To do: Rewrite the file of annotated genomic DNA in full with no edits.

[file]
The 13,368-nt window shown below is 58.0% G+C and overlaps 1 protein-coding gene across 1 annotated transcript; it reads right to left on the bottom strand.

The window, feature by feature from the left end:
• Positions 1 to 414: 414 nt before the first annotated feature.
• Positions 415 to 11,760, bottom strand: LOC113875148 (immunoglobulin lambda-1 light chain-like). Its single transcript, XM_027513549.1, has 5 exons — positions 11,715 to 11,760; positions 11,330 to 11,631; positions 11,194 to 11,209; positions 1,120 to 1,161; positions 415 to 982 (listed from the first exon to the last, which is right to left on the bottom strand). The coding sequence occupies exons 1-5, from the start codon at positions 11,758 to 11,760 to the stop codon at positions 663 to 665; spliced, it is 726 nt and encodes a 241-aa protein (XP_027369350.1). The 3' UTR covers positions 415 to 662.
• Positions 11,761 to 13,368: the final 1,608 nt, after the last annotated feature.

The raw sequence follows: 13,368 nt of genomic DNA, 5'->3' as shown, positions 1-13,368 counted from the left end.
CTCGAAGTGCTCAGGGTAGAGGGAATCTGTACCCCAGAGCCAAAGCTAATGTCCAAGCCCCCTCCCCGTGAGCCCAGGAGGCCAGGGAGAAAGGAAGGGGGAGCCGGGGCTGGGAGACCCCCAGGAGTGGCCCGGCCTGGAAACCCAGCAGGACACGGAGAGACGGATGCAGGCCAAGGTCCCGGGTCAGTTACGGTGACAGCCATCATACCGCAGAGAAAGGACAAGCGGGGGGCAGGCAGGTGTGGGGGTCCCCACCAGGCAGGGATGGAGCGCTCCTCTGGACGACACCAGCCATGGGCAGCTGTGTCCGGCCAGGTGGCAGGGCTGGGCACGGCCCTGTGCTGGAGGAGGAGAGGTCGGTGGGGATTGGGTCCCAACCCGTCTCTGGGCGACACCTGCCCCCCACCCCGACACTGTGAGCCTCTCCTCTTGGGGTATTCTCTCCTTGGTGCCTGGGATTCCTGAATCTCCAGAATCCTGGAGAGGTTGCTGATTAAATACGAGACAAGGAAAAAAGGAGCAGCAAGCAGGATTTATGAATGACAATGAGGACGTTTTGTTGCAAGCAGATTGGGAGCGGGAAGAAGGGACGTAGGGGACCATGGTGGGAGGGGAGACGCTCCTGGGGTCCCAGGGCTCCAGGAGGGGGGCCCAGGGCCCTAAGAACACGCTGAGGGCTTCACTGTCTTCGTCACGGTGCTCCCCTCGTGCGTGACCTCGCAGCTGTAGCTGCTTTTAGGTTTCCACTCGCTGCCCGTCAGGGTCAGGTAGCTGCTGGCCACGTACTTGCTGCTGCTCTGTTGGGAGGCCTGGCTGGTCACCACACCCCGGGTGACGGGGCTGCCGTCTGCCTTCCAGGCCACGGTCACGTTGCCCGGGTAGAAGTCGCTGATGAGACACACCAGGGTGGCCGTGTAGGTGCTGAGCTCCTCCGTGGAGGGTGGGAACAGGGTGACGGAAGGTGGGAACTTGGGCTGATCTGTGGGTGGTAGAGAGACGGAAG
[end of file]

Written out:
The 13,368-nt window shown below is 58.0% G+C and overlaps 1 protein-coding gene across 1 annotated transcript; it reads right to left on the bottom strand.

The window, feature by feature from the left end:
• Positions 1 to 414: 414 nt before the first annotated feature.
• Positions 415 to 11,760, bottom strand: LOC113875148 (immunoglobulin lambda-1 light chain-like). Its single transcript, XM_027513549.1, has 5 exons — positions 11,715 to 11,760; positions 11,330 to 11,631; positions 11,194 to 11,209; positions 1,120 to 1,161; positions 415 to 982 (listed from the first exon to the last, which is right to left on the bottom strand). The coding sequence occupies exons 1-5, from the start codon at positions 11,758 to 11,760 to the stop codon at positions 663 to 665; spliced, it is 726 nt and encodes a 241-aa protein (XP_027369350.1). The 3' UTR covers positions 415 to 662.
• Positions 11,761 to 13,368: the final 1,608 nt, after the last annotated feature.

The raw sequence follows: 13,368 nt of genomic DNA, 5'->3' as shown, positions 1-13,368 counted from the left end.
CTCGAAGTGCTCAGGGTAGAGGGAATCTGTACCCCAGAGCCAAAGCTAATGTCCAAGCCCCCTCCCCGTGAGCCCAGGAGGCCAGGGAGAAAGGAAGGGGGAGCCGGGGCTGGGAGACCCCCAGGAGTGGCCCGGCCTGGAAACCCAGCAGGACACGGAGAGACGGATGCAGGCCAAGGTCCCGGGTCAGTTACGGTGACAGCCATCATACCGCAGAGAAAGGACAAGCGGGGGGCAGGCAGGTGTGGGGGTCCCCACCAGGCAGGGATGGAGCGCTCCTCTGGACGACACCAGCCATGGGCAGCTGTGTCCGGCCAGGTGGCAGGGCTGGGCACGGCCCTGTGCTGGAGGAGGAGAGGTCGGTGGGGATTGGGTCCCAACCCGTCTCTGGGCGACACCTGCCCCCCACCCCGACACTGTGAGCCTCTCCTCTTGGGGTATTCTCTCCTTGGTGCCTGGGATTCCTGAATCTCCAGAATCCTGGAGAGGTTGCTGATTAAATACGAGACAAGGAAAAAAGGAGCAGCAAGCAGGATTTATGAATGACAATGAGGACGTTTTGTTGCAAGCAGATTGGGAGCGGGAAGAAGGGACGTAGGGGACCATGGTGGGAGGGGAGACGCTCCTGGGGTCCCAGGGCTCCAGGAGGGGGGCCCAGGGCCCTAAGAACACGCTGAGGGCTTCACTGTCTTCGTCACGGTGCTCCCCTCGTGCGTGACCTCGCAGCTGTAGCTGCTTTTAGGTTTCCACTCGCTGCCCGTCAGGGTCAGGTAGCTGCTGGCCACGTACTTGCTGCTGCTCTGTTGGGAGGCCTGGCTGGTCACCACACCCCGGGTGACGGGGCTGCCGTCTGCCTTCCAGGCCACGGTCACGTTGCCCGGGTAGAAGTCGCTGATGAGACACACCAGGGTGGCCGTGTAGGTGCTGAGCTCCTCCGTGGAGGGTGGGAACAGGGTGACGGAAGGTGGGAACTTGGGCTGATCTGTGGGTGGTAGAGAGACGGAAG